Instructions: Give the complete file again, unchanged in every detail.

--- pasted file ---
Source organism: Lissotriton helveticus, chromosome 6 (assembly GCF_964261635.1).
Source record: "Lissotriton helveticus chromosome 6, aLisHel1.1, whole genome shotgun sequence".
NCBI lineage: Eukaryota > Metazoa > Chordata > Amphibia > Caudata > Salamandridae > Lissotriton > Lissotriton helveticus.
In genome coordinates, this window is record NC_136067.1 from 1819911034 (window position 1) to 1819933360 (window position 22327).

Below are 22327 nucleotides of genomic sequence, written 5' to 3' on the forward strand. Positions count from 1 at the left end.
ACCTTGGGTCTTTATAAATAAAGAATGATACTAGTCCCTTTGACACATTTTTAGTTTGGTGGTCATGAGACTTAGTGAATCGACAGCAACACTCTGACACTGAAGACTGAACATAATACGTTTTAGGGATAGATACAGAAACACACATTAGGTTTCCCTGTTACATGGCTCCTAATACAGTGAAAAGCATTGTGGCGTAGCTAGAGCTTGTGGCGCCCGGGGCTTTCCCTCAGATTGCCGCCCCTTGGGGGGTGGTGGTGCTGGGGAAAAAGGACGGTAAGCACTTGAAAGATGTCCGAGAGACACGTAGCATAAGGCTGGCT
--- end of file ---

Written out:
Source organism: Lissotriton helveticus, chromosome 6 (assembly GCF_964261635.1).
Source record: "Lissotriton helveticus chromosome 6, aLisHel1.1, whole genome shotgun sequence".
NCBI lineage: Eukaryota > Metazoa > Chordata > Amphibia > Caudata > Salamandridae > Lissotriton > Lissotriton helveticus.
In genome coordinates, this window is record NC_136067.1 from 1819911034 (window position 1) to 1819933360 (window position 22327).

Below are 22327 nucleotides of genomic sequence, written 5' to 3' on the forward strand. Positions count from 1 at the left end.
ACCTTGGGTCTTTATAAATAAAGAATGATACTAGTCCCTTTGACACATTTTTAGTTTGGTGGTCATGAGACTTAGTGAATCGACAGCAACACTCTGACACTGAAGACTGAACATAATACGTTTTAGGGATAGATACAGAAACACACATTAGGTTTCCCTGTTACATGGCTCCTAATACAGTGAAAAGCATTGTGGCGTAGCTAGAGCTTGTGGCGCCCGGGGCTTTCCCTCAGATTGCCGCCCCTTGGGGGGTGGTGGTGCTGGGGAAAAAGGACGGTAAGCACTTGAAAGATGTCCGAGAGACACGTAGCATAAGGCTGGCT